There’s power in women sharing their stories.
Oct. 20 is National Day on Writing, dedicated to every genre and form, from journalism to self-help to science-fiction. Once a year, the hashtag #WhyIWrite lets writers around the world open up about their inspiration for becoming storytellers. And on Friday, women are using the hashtag to empower each other to share their stories.
For many women posting in the tag, being a writer comes down to creating female characters with complex personalities. It’s not enough to have women serve passive roles in a story or to let men depict women’s lives. Women writers have to step in and use their voices to accurately portray what life is like for them.
— Sarah Megan Thomas (@SarahMeganT) October 20, 2017
— Beverly Jenkins (@authorMsBev) October 20, 2017
— Amanda Sovago-Royal (@DrtyMilfNxtDoor) October 20, 2017
— Tiffany Berryman (@TiffyInspired) October 20, 2017
Other women on #WhyIWrite said they use writing to envision a world where women and other marginalized people have the rights and freedoms they deserve. Especially for speculative fiction writers, storytelling becomes an opportunity to escape the present and think about a better future.
— Mindi K (@OlderWiserBlog) October 20, 2017
— Elayna's On a Mini-Hiatus 🧡🖤🎃 (@elaynamae) October 20, 2017
#WhyIWrite: originally, it was to create worlds i wanted to exist in. places where i felt strong & cared for.
— jillignis ⚔️ (@jillifrans) October 20, 2017
Meanwhile, other women joke that it’s fine for women to talk about themselves and to use that for good. After all, gonzo journalism, investigative reporting, and personal essay writing exist for a reason.
#WhyIWrite I'm a narcissist with no other marketable skills
— eve6(66) (@evepeyser) October 20, 2017
That describes most of us who write for a living. I write about what cyber security analysts and CISOs do. Could I do their jobs? NO! 😋 pic.twitter.com/SWsdI83wXM
— Kim Crawley (@kim_crawley) October 20, 2017
Because the world needs women storytellers.
As a budding female writer studying English in college, my first exposure to female authors largely came from the literature courses that I took for my degree. I read essays, non-fiction books, and stories from women of all walks of life: from queer women writing about being in and out of the closet to Black women shedding light onto systematic racism’s sinister roots in American life.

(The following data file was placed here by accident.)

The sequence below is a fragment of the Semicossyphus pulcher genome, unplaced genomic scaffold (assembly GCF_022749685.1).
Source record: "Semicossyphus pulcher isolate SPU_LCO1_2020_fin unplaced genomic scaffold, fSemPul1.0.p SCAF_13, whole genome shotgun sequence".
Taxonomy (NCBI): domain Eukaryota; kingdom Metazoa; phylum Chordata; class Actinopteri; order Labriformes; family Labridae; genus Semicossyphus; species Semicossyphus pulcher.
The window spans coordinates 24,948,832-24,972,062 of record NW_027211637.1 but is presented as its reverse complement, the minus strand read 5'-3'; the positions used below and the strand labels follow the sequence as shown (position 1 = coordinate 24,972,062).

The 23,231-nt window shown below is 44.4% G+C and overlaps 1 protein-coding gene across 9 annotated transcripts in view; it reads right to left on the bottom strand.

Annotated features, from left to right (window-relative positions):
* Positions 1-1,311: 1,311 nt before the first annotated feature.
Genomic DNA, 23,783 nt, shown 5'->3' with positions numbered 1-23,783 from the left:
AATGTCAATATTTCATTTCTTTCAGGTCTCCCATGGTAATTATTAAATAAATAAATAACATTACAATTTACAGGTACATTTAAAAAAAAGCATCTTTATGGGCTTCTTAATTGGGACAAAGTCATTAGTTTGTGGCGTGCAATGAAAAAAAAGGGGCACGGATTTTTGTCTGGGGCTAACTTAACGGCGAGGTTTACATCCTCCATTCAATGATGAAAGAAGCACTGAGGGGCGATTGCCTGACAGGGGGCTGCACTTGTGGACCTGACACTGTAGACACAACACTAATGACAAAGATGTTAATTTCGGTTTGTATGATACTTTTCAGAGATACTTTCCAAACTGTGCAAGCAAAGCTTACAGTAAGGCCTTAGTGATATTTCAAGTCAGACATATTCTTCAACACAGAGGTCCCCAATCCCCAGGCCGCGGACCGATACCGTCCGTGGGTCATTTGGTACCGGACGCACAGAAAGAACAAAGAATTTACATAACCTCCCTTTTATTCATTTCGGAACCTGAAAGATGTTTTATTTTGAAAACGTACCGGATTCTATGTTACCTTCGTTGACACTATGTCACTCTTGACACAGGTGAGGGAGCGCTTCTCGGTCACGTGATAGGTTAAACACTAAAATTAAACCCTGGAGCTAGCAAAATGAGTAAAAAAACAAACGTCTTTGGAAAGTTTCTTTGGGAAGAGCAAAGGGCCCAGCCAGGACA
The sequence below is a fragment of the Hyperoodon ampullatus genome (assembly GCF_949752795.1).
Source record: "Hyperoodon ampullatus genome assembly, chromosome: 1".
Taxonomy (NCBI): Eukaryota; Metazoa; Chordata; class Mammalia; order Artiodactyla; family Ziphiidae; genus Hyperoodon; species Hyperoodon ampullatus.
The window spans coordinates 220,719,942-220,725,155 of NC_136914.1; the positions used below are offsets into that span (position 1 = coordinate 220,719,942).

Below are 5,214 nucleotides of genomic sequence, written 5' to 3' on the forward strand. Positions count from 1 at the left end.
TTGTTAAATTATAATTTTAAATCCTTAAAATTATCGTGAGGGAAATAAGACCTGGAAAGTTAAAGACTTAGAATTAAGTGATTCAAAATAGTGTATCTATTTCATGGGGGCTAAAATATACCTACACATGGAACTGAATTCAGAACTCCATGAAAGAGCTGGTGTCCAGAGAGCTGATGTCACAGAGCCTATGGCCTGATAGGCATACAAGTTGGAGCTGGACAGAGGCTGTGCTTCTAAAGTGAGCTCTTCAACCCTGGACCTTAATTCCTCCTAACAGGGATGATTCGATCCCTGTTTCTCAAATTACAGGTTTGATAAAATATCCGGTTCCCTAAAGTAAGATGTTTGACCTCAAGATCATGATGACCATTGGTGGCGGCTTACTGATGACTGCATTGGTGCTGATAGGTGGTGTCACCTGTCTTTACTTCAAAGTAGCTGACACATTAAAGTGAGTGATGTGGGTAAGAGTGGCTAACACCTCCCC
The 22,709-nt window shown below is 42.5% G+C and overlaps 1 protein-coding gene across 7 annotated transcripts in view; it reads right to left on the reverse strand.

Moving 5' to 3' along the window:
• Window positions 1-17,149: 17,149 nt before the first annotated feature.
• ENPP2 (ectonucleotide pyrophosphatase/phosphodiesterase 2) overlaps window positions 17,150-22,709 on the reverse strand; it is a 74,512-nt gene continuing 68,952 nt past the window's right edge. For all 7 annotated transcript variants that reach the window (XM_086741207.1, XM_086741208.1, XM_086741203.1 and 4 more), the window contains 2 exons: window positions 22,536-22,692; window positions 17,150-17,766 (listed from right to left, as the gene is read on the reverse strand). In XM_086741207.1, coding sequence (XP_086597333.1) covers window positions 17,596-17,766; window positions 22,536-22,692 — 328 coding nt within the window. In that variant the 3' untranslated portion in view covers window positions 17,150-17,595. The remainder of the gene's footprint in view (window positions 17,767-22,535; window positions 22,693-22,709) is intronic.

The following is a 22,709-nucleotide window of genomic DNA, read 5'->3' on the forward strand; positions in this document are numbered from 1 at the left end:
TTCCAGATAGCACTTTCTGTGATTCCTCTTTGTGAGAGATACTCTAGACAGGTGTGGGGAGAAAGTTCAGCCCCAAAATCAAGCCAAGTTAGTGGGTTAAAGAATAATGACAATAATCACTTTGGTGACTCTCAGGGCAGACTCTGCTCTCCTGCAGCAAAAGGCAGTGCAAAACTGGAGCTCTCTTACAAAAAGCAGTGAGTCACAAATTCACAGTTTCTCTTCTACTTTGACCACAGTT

Reading Sylvia Plath’s The Bell Jar in college connected with me in unspeakable ways, and a part of me swoons every time someone mentions Jane Austen’s Emma or Virginia Woolf’s Mrs Dalloway. Not to mention, contemporary female writers’ works like Jennifer Egan’s A Visit from the Goon Squad and Allison Bechdel’s Fun Home turned me on to new ways of thinking about women in literature, exploring how dynamic, complicated, and tortured men ultimately impact the way women live their lives.
And now, especially in the wake of #MeToo, I am thinking a lot of Lauria Halse Anderson’s young adult novel Speak. It is a book fundamentally changed how I thought about sexual assault.
For the unfamiliar, Speak follows Melinda Sordino, a high school freshman who is sexually assaulted by a senior at a summer party. Melinda, refusing to believe she was raped, resigns herself to muteness as she tackles her worsening depression. Eventually, she gains the strength to come out about her assault, thanks in part to the friendships she builds during her first year at high school.
Speak not just made me understand the trauma of rape, but it validated my own depression during my high school years. A male writer could not accomplish what Anderson did for women when she wrote Speak. She gave a voice to every teenage girl who has experienced sexual harassment and assault, and she taught other women to have empathy for their fellow survivors. Men and women alike could learn from Anderson’s novel.
— Author Alys Marchand (@AuthorAMarchand) October 20, 2017
— Dani Bostick (@danibostick) October 20, 2017
— Patricia O'GormanPhD (@drogorman) October 20, 2017
#MeToo has reminded women that we can build solidarity with one another by sharing our stories and validating each others’ experiences. Whether it’s Bechdel talking about her queer coming-of-age, or Anderson exploring sexual assault’s traumatic impact on young women, women writers give voice to, yes, women. And in a world that largely discounts our experiences, or remains silent when we try to share our stories, that’s important.
Women write because writing helps us feel heard. Women write because stories help us speak to one another. Women write because our craft holds each other up, empowering us to come out about our lives. That’s the kind of storytelling that can change the world. Or at least make women feel like they belong in it.